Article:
Other changes were more concrete. Before his run, players got a cursory run at the buzzers beforehand, simply to get the feeling of them. As Jennings won more games, however, much more rehearsal time was added to ensure that everyone was comfortable with the buzzers, and another rehearsal session was added after lunch so that everyone could stay sharp.
They even changed the person whose job it is to “arm” the system that lets players buzz in. (Jeopardy players cannot answer until the question is read and lights appear off camera. Buzzing in too early incurs a penalty. Jennings’ skill with the buzzer is widely seen as abetting his breadth of knowledge.)
“At first, I was going off the voice,” says Jennings, in reference to a buzzer technique that involves reading the question yourself and waiting for the host to read the last word. “But if I noticed the other players were consistently ringing in too early, I’d wait for the lights. It’s all very intuitive. The more I thought about it, the worse I did.”
Interestingly, once he’d crossed the five-game threshold, players didn’t seem to be any more intimidated by him. “It didn’t make any difference whether you’d won 9 games or 49 games. Either way, you were something people hadn’t seen before. Before me, the only people to win more than five games were Sean Ryan and Tom Walsh. The extra games didn’t make much of a difference to how they saw me.”
Despite this, many players clearly had given up all hope of winning and that as much as anything did them in. “Before the show, we tape ‘hometown howdies’ and some people would record things like, ‘Watch me lose to Ken Jennings!’ This was before we’d even played. And I’d think, ‘How do you know?’”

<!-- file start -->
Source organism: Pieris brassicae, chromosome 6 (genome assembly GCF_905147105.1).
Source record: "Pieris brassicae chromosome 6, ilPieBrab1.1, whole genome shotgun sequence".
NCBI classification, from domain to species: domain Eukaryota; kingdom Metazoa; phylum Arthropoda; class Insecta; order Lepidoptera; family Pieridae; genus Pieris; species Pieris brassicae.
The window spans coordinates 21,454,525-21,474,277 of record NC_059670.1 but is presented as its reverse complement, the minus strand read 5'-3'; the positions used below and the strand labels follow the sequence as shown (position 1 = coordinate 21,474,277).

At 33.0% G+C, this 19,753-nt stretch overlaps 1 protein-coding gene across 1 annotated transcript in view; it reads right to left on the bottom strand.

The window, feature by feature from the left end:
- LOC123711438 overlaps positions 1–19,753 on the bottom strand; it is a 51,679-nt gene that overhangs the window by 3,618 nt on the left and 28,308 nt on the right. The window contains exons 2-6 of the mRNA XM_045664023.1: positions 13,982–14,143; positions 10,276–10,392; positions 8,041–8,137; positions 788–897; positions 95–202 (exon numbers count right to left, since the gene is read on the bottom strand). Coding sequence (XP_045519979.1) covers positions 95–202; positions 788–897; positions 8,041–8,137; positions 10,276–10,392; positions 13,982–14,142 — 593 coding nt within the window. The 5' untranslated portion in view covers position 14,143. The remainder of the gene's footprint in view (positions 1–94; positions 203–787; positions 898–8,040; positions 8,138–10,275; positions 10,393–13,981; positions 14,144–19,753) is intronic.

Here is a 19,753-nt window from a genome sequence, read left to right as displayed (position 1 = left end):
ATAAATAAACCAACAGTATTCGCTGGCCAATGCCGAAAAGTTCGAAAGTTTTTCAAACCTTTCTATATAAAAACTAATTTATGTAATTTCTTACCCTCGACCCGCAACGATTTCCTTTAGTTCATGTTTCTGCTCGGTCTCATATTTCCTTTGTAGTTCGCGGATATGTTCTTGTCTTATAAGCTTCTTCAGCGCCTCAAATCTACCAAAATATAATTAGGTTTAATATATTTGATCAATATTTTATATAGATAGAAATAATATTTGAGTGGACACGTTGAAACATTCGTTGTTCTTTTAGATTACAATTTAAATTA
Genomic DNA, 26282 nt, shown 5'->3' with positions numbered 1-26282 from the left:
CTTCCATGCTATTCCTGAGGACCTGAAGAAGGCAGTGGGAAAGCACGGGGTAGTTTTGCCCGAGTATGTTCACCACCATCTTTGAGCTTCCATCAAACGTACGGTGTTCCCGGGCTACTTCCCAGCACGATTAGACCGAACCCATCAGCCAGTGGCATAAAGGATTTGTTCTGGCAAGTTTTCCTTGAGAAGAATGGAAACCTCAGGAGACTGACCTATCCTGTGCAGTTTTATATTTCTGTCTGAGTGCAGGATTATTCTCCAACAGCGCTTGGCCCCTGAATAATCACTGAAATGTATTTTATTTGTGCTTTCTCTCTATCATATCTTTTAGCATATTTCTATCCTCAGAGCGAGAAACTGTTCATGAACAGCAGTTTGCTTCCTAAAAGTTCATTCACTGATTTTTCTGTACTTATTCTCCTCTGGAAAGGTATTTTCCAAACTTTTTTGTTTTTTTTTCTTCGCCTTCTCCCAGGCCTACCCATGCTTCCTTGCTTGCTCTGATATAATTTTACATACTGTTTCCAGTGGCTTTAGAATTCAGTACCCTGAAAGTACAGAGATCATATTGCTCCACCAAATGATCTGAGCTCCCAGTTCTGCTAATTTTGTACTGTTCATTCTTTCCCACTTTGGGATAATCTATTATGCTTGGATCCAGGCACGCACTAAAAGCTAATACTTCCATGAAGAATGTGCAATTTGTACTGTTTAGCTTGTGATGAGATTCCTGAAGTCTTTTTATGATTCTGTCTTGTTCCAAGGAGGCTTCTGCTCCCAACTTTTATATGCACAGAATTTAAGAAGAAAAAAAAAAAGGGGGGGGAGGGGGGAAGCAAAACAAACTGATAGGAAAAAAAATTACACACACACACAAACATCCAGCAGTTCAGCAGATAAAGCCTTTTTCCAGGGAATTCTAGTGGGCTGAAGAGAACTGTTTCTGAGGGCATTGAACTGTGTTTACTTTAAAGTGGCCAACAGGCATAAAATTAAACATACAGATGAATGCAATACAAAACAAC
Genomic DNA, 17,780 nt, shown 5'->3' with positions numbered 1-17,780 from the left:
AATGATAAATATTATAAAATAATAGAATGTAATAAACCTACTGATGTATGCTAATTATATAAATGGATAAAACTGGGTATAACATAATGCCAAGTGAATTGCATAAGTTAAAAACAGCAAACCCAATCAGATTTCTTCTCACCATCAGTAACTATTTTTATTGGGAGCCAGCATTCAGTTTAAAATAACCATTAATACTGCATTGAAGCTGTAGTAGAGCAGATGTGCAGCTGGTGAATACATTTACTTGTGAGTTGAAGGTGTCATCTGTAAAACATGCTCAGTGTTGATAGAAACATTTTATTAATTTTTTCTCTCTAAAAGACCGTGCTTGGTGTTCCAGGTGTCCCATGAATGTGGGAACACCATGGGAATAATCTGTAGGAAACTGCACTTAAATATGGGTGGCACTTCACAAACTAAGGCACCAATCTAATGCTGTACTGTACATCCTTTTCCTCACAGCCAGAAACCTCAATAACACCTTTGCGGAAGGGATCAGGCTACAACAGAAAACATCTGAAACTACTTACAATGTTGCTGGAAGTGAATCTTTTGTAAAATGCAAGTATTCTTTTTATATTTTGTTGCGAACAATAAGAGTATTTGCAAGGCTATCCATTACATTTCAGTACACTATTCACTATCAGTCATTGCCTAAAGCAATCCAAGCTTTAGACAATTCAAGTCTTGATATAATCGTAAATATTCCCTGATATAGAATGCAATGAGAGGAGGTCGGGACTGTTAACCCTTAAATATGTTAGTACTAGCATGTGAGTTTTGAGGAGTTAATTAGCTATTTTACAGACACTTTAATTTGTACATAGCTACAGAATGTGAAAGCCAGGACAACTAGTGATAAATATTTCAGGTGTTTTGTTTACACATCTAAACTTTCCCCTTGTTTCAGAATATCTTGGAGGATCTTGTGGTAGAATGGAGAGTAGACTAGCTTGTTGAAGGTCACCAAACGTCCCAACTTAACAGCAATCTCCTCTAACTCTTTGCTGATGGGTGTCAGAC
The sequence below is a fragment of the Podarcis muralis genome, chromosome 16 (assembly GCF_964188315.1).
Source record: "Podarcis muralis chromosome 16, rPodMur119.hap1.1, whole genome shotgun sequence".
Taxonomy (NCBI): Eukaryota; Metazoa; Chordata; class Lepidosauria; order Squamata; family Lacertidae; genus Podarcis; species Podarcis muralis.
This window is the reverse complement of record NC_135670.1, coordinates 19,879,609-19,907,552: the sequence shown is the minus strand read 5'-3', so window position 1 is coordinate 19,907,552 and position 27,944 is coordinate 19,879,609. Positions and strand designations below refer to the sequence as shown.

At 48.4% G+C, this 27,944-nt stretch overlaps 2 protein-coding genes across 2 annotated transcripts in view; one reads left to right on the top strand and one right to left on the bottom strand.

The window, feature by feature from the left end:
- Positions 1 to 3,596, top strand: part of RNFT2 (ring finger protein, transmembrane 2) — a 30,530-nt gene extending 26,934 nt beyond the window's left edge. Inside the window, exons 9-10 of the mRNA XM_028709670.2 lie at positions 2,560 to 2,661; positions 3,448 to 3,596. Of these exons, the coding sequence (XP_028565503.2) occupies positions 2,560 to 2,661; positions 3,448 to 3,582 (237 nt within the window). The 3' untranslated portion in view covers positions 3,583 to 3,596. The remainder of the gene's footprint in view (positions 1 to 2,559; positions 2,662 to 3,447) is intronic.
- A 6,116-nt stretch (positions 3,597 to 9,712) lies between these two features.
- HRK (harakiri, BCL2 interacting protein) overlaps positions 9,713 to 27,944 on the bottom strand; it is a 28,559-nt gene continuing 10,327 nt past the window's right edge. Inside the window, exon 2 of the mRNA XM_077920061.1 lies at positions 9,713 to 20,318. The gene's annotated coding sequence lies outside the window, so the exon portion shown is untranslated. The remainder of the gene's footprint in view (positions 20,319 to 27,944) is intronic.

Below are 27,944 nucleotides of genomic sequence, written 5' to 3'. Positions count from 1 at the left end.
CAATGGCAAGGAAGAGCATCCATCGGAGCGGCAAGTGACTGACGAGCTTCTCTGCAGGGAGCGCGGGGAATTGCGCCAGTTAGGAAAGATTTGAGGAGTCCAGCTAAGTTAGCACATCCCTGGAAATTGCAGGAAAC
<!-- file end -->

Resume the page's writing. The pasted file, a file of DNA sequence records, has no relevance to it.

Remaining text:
How the streak nearly ended ... very early
In fact, Jennings first game was a close-run thing. Midway through Double Jeopardy, Julia Lazarus staged an amazing comeback, scoring an incredible string of consecutive correct answers. “She nearly tied it up and I got rattled. I lost my timing. One question made all the difference between winning that first game and going home with parting gifts.”
A number of people he played along the way also gave him a good fight. Matt Ottinger, for example, nearly ended his run after a dozen or so games. Jeff Suchard was a holdover from Season 20 who played in the first week of Season 21. “He came out of quiz bowl, too, and he had all summer to study and get ready, whereas I was rusty and a bit shaken by the changes in the routine.”
This being said, the secret to game show success is coolness under pressure, a skill Jennings picked up playing quiz bowl, which he believes to be the source of about a third of the facts he recalled on the show. “You’re used to a buzzer in your hand and being under pressure. You also learn how to anticipate when you will be able to retrieve a fact. There is a spark of recognition that tells you to buzz in and re-read the clue, because you can remember the answer.”
As time went on, the game experience changed for Jennings, as well. “It wasn’t that I was panicky or anything for the first few games, but later it got to be a job. I was going to LA to see if I could win more money. I was used to the lights and everything else. It was like a daily routine.”
His run on Jeopardy was anything but routine, however. It produced a ratings spike that vanished as soon as he left and made a national celebrity out of, of all things, a game show contestant.
Updated May 2005